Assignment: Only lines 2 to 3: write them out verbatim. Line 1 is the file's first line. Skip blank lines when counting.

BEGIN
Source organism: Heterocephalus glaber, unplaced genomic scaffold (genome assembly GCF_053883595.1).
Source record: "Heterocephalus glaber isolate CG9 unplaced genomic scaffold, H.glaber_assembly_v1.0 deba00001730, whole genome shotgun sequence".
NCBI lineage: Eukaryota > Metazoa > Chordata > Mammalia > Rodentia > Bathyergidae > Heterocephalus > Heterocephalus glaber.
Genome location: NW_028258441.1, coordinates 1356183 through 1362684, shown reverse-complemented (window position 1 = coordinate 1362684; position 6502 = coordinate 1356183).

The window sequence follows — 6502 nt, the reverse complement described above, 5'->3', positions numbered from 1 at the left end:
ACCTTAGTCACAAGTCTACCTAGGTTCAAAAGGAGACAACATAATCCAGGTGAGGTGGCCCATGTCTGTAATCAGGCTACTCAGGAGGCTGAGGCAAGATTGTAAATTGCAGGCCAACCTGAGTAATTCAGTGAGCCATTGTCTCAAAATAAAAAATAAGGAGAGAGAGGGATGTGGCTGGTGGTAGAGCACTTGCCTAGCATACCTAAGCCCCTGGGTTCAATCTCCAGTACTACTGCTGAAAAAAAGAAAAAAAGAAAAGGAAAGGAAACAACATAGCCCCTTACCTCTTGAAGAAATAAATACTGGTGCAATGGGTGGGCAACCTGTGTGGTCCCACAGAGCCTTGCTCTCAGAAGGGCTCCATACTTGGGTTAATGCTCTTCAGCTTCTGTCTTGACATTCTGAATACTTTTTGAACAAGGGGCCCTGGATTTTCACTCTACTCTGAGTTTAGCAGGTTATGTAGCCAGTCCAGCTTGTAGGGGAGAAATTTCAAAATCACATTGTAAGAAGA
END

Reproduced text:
Source record: "Heterocephalus glaber isolate CG9 unplaced genomic scaffold, H.glaber_assembly_v1.0 deba00001730, whole genome shotgun sequence".
NCBI lineage: Eukaryota > Metazoa > Chordata > Mammalia > Rodentia > Bathyergidae > Heterocephalus > Heterocephalus glaber.